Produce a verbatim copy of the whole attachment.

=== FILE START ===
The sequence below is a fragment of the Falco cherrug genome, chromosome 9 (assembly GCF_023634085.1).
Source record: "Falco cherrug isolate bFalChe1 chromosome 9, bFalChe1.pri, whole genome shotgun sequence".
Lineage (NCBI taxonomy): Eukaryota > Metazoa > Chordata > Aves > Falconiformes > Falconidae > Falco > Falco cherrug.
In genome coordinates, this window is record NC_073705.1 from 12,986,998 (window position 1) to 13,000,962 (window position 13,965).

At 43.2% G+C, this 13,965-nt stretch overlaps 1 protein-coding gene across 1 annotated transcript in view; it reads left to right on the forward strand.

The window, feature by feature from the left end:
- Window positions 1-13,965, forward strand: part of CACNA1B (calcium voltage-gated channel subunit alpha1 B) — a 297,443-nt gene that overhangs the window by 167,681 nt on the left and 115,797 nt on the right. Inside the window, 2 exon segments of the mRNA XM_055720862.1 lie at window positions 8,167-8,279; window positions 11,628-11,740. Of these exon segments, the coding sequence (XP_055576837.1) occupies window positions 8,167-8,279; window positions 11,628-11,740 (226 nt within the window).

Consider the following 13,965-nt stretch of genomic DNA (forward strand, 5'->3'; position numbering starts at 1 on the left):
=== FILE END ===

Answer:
The sequence below is a fragment of the Falco cherrug genome, chromosome 9 (assembly GCF_023634085.1).
Source record: "Falco cherrug isolate bFalChe1 chromosome 9, bFalChe1.pri, whole genome shotgun sequence".
Lineage (NCBI taxonomy): Eukaryota > Metazoa > Chordata > Aves > Falconiformes > Falconidae > Falco > Falco cherrug.
In genome coordinates, this window is record NC_073705.1 from 12,986,998 (window position 1) to 13,000,962 (window position 13,965).

At 43.2% G+C, this 13,965-nt stretch overlaps 1 protein-coding gene across 1 annotated transcript in view; it reads left to right on the forward strand.

The window, feature by feature from the left end:
- Window positions 1-13,965, forward strand: part of CACNA1B (calcium voltage-gated channel subunit alpha1 B) — a 297,443-nt gene that overhangs the window by 167,681 nt on the left and 115,797 nt on the right. Inside the window, 2 exon segments of the mRNA XM_055720862.1 lie at window positions 8,167-8,279; window positions 11,628-11,740. Of these exon segments, the coding sequence (XP_055576837.1) occupies window positions 8,167-8,279; window positions 11,628-11,740 (226 nt within the window).

Consider the following 13,965-nt stretch of genomic DNA (forward strand, 5'->3'; position numbering starts at 1 on the left):